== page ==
Documentary, Deaf and Disabled, Indie, LGBTQIA+
‘If I told you there was a place where you could be totally adored, just for who you are, wouldn’t you want to go there?
If you had to cross oceans to get there, wouldn’t you want to try?
If you could make your most secret fantasies real, how could you resist?’
These opening lines of My One Legged Dream Lover are a call to action to explore new ground: Sex, Sexual freedom, hedonism even, for Deaf and disabled people. This ground-breaking 1999 Australian documentary proudly centres the disabled body, written and presented by Kath Duncan, our Flaunt Guest Curator.
Find out what Kath thinks of her film in the bonus content below.
I wrote that intro voice-over in 1998 as a way to bring in, seduce even, people into the world of disability fetish. Then and now, this fancy for our impairments and differences is contested ground. Some people believe anything about Us plus Sex is Wrong; others that there’s something Wrong about being attracted to Us.
But seriously how could I resist exploring this? Cmon.
Picture 1997 and I’m at the Women’s Unit in ABC Radio National, working with producers Nicole Steinke and Kirsty Melville on my feature, Looking for My One Legged Dream Lover, which had me reporting on amputee fetish via phone lines and text, with fetishists around the world. I’d been working as a journalist since the early 1980s for both community radio and ABC. I pitched this story as an eye opening flaunt into fetish and attitudes around sexuality and disability in general. We all knew, disabled and non disabled people alike, that if you weren’t super straight, super married and super conventional, that as a disabled person you were not very welcome as a sexual being on the prowl out in public: most pubs, clubs, dance venues, eateries were not accessible and not just physically; I was turned away by so many cool Sydney venues just for looking different in the 1980s that I could only get in if I stuck in a group of friends and attempted to ‘pass’ unnoticed.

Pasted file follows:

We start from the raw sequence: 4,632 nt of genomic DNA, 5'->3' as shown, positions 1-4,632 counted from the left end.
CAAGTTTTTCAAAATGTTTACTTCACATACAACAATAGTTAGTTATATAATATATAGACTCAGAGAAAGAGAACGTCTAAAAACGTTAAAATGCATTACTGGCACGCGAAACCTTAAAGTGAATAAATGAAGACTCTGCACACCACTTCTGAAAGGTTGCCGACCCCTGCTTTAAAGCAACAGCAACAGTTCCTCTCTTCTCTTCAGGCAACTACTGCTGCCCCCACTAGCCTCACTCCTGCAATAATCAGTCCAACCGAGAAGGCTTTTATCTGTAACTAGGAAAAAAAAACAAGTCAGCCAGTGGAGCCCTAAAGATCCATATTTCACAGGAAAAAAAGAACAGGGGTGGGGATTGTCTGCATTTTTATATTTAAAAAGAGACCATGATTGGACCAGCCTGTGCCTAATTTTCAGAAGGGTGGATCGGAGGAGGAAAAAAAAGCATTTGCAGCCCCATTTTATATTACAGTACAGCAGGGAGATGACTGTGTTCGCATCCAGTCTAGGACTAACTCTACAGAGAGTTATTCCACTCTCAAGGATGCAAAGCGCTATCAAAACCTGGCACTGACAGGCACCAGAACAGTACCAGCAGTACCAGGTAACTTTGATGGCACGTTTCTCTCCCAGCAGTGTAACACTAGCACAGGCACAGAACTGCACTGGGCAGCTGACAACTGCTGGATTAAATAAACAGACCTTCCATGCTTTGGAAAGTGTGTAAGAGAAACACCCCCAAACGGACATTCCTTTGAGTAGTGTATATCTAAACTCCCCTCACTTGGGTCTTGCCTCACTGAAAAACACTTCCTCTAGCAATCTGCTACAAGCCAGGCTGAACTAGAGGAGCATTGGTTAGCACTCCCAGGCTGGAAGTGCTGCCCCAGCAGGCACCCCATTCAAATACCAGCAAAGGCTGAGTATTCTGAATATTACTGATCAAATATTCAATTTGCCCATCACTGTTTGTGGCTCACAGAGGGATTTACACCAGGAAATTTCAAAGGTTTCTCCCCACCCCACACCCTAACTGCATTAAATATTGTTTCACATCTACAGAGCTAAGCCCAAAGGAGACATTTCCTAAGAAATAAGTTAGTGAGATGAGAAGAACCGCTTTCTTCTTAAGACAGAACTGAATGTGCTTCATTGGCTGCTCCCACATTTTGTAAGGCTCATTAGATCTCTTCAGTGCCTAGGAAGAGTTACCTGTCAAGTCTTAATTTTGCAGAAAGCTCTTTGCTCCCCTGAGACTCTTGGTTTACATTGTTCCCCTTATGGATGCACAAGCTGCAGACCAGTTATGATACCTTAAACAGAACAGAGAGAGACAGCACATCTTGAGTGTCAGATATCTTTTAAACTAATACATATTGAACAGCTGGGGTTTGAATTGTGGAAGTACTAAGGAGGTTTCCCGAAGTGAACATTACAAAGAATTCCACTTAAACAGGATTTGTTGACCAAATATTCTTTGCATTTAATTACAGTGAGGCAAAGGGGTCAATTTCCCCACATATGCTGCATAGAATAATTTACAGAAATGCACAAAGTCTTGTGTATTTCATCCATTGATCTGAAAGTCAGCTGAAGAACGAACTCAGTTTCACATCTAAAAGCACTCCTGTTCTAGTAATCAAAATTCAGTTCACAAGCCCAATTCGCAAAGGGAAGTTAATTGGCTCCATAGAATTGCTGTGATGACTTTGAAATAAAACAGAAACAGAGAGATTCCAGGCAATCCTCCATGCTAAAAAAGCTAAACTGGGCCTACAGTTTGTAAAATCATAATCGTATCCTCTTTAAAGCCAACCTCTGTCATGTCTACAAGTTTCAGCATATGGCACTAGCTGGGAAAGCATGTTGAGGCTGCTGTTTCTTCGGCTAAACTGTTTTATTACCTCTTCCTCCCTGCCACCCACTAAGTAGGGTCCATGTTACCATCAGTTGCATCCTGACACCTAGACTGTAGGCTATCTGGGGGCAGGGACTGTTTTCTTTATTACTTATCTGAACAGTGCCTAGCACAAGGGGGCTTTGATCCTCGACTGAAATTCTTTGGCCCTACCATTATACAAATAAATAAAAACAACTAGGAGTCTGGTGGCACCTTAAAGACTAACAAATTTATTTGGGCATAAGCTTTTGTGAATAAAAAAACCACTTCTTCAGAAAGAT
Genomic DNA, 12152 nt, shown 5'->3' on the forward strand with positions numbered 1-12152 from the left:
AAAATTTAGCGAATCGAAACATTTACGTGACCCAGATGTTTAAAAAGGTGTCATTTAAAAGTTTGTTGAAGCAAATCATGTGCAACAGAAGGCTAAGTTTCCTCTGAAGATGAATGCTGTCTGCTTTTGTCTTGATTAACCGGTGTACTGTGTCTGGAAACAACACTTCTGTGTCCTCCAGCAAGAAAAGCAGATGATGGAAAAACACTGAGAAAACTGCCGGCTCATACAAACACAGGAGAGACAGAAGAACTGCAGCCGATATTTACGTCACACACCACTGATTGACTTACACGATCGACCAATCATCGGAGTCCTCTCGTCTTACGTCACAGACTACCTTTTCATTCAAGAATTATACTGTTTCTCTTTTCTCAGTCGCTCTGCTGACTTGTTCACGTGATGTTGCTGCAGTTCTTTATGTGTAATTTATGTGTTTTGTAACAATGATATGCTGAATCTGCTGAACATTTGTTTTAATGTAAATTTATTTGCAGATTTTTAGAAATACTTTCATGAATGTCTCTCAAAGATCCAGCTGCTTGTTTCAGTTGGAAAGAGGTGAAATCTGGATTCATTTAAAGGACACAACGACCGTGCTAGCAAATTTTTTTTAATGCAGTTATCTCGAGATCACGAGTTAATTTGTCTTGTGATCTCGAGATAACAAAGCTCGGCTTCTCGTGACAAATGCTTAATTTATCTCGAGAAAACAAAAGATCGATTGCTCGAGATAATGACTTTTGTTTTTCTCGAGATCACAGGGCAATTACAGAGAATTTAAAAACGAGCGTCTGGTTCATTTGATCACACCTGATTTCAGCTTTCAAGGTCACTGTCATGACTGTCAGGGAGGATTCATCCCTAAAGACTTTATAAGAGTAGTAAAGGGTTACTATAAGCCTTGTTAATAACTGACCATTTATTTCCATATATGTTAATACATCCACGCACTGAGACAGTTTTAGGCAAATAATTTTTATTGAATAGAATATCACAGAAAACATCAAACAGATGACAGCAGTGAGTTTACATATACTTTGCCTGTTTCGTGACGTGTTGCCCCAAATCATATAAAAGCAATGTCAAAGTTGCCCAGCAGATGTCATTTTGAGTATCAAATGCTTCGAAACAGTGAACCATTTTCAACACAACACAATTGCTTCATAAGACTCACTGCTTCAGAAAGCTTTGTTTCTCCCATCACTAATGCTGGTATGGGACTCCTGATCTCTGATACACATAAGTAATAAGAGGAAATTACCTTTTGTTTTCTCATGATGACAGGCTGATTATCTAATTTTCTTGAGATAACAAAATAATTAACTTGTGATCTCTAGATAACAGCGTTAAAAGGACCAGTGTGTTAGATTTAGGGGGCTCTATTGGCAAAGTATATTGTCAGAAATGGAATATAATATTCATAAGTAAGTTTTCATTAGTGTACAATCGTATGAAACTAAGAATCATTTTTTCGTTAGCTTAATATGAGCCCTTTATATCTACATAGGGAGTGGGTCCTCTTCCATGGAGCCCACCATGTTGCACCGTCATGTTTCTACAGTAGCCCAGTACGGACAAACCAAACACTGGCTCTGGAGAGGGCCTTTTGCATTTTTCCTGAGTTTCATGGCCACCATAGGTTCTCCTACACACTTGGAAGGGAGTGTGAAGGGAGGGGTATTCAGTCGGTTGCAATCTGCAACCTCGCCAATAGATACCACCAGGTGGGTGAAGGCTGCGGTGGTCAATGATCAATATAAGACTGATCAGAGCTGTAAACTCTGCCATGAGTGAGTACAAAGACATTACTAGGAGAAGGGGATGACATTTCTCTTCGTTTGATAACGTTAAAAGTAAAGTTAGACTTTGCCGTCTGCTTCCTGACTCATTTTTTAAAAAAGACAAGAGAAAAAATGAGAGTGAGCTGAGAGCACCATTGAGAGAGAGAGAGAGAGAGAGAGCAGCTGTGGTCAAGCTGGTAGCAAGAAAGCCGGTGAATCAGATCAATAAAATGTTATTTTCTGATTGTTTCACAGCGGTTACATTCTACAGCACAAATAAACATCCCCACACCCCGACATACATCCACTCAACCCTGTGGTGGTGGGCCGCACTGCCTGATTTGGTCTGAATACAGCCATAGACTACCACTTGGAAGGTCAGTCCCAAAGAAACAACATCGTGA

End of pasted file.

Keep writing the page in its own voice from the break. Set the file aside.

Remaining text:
The phone rings and it’s my film buddy and fellow Film student (UTS + AFTRS) Penny Fowler Smith, saying her pitch for a project at SBS Independent had fallen over. The SBS team asked Penny if she had any other projects on the boil. ‘What have you got?’ Penny asks me. I throw her into the heart of this disability fetish I’m pursuing, because I’ve just found out that in 1998, the biggest global meet between amputees and amputee fetishists would be happening within blocks of each other, in Chicago. What if we could get there, interact, film everything, and change the world so that Sexy Freaks like me could be Untamed and Unjudged?
Penny was keen and introduced me to the redoubtable Producer Chris Olsen (Rabbit Proof Fence et al) and by the end of 1997 we pitched all of this and more to the Film Finance Corporation under the Accord, where six Australian documentaries were guaranteed funding every year. In February 1998, Chris Olsen left a short message on my answering machine: Start packing!
SBS Independent funded us at just over $200,000. Would they fund it now? The timing was right. We were the Dream Team, add our camera crew and our editor, Cushla Dillon. Teamwork is VITAL. I now regularly assess arts funding applications. Good team players are gold. You can have stunning ideas but if you can’t keep a production crew happy, you’ve got Buckley’s.